Neither is throwing money away. In both cases you are exchanging money for a good.  In general rent versus buy is all about time. If you are going to be there 30 year it is really hard to make renting be cheaper.  That 2k rental might be cheaper than a 3k mortgage&taxes now but in 20 years when the rent is 5k/month and the mortgage&taxes is 3.5k the situation switches. 




I don't feel like paying rent is throwing money away. Being in debt in a long term mortgage and all the expenses that go along with that is throwing money away.

jonmchan

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Re: Buying or Renting in NYC Area?
« Reply #5 on: February 24, 2014, 03:09:04 PM »
Good point, I started renting my apartment at 1300 just 2 years ago. I'm already at 1430.



Neither is throwing money away. In both cases you are exchanging money for a good.  In general rent versus buy is all about time. If you are going to be there 30 year it is really hard to make renting be cheaper.  That 2k rental might be cheaper than a 3k mortgage&taxes now but in 20 years when the rent is 5k/month and the mortgage&taxes is 3.5k the situation switches.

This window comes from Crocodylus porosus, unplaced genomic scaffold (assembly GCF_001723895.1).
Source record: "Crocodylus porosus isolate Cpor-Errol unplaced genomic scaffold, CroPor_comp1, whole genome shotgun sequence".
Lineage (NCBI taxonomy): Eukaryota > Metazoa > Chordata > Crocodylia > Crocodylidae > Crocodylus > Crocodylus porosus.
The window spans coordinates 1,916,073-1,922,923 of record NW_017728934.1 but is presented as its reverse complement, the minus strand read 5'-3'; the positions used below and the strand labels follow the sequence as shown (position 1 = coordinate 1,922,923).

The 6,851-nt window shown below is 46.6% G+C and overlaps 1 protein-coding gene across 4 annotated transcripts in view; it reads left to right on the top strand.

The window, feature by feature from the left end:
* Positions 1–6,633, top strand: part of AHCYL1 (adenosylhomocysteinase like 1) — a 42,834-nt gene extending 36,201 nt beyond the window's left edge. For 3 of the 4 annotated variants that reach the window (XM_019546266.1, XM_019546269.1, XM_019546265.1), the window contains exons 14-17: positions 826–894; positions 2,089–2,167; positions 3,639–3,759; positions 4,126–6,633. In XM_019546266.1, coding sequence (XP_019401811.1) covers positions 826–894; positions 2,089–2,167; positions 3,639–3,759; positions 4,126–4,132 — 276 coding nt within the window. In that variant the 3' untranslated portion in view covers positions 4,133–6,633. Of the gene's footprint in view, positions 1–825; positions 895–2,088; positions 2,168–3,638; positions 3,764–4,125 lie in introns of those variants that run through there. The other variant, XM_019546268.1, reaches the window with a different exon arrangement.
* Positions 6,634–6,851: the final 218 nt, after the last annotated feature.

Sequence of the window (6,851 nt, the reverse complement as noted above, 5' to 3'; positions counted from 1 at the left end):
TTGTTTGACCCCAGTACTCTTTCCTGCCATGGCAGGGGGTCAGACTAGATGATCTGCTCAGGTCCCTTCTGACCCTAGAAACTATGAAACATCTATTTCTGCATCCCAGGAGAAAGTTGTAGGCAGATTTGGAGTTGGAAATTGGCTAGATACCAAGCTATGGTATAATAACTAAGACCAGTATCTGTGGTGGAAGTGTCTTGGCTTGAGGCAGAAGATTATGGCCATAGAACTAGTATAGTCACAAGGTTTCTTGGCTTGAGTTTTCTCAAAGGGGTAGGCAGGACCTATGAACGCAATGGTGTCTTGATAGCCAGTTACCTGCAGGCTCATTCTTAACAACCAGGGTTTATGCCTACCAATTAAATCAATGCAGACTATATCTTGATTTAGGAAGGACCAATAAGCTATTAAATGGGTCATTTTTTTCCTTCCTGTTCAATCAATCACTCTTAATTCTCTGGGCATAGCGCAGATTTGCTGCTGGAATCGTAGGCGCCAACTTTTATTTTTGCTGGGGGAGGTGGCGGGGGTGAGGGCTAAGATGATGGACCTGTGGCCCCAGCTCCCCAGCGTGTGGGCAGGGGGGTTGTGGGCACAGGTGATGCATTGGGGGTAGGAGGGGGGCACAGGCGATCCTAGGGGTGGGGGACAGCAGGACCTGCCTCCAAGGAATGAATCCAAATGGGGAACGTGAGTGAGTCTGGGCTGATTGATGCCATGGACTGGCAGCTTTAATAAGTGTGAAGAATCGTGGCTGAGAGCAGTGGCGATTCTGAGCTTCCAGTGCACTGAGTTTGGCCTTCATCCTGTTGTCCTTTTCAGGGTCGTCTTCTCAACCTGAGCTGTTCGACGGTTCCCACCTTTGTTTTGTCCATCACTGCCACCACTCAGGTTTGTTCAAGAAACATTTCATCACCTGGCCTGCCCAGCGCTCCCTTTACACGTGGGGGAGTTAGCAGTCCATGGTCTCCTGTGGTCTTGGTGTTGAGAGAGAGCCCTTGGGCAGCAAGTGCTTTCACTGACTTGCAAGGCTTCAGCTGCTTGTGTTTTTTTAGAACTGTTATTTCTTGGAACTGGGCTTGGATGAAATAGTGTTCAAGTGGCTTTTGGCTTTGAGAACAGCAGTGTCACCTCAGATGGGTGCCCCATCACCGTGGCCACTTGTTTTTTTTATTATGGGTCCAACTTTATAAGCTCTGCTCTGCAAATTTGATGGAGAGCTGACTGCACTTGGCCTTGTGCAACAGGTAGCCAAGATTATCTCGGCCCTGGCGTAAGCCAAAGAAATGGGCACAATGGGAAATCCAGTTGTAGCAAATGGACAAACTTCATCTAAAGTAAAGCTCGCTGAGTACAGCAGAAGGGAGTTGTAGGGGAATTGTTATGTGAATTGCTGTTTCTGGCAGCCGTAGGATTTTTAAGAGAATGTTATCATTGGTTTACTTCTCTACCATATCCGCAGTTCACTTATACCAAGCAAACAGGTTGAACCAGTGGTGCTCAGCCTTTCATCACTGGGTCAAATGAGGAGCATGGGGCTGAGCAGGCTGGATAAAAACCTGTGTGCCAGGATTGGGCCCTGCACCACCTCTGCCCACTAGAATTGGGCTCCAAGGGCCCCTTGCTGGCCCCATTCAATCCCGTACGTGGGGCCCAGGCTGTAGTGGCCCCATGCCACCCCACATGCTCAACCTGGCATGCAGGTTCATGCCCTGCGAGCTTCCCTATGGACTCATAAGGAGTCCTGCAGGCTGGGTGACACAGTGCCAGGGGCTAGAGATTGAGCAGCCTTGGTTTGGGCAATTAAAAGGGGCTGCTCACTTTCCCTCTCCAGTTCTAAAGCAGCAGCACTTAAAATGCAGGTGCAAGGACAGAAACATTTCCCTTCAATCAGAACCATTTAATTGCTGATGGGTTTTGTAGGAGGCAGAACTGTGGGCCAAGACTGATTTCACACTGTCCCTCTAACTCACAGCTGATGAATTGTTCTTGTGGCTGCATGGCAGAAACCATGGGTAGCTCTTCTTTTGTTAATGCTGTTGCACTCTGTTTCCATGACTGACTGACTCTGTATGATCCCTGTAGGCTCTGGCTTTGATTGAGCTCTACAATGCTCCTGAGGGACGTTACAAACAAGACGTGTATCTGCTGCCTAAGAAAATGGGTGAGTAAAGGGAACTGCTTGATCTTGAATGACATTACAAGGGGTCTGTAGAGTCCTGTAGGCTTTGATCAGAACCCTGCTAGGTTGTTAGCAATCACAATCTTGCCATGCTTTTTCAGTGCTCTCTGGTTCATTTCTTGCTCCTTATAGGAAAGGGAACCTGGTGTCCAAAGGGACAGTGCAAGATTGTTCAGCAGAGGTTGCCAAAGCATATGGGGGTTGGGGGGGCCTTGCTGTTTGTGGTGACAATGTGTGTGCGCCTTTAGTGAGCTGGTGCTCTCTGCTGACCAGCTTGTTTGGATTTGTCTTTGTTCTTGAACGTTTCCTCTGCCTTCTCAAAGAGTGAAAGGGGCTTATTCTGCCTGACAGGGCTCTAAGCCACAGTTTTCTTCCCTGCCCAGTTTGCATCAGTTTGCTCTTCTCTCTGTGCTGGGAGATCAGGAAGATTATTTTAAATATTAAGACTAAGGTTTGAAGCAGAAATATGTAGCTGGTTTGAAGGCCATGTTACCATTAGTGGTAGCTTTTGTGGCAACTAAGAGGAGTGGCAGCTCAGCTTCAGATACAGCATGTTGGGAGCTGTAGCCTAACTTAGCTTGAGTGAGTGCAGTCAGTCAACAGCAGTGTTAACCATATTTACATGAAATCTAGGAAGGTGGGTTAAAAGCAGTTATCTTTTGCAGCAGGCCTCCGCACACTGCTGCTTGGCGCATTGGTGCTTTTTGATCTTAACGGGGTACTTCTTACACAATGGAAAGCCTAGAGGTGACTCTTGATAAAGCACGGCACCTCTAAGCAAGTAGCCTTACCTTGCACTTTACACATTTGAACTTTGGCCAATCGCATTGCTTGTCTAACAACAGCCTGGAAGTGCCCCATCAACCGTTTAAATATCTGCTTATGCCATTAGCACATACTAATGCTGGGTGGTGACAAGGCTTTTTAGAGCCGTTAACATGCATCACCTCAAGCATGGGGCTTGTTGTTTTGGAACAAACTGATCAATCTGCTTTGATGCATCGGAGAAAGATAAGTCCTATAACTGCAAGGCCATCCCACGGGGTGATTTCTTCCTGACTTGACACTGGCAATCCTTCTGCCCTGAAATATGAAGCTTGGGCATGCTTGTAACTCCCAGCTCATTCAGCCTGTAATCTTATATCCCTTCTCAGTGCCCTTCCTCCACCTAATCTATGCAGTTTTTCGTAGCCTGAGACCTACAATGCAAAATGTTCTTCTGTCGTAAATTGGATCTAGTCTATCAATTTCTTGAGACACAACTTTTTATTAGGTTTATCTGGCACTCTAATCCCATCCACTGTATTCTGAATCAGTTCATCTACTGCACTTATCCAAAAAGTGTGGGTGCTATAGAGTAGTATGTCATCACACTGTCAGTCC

I don't feel like paying rent is throwing money away. Being in debt in a long term mortgage and all the expenses that go along with that is throwing money away.

KingCoin

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Re: Buying or Renting in NYC Area?
« Reply #6 on: February 24, 2014, 03:25:06 PM »
Renting is a no brainer here. Not only does it make the most financial sense, it gives your growing family the most flexibility going forward.

Option #3 is especially bad. Paying a marginal $300-400k to generate $1850 in rent is an abysmal return (probably around 2.5-3.5% when you strip out expenses). You'd have no problem generating more than twice the rent with a similar capital outlay elsewhere in the country (you'd simply use a property manager rather than being hands on).

I get the emotional appeal of owning (I've tried to convince myself that it makes sense in NY) but it's impossible to justify here.

jonmchan

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Re: Buying or Renting in NYC Area?
« Reply #7 on: February 24, 2014, 08:31:45 PM »
Renting is a no brainer here. Not only does it make the most financial sense, it gives your growing family the most flexibility going forward.

Option #3 is especially bad. Paying a marginal $300-400k to generate $1850 in rent is an abysmal return (probably around 2.5-3.5% when you strip out expenses). You'd have no problem generating more than twice the rent with a similar capital outlay elsewhere in the country (you'd simply use a property manager rather than being hands on).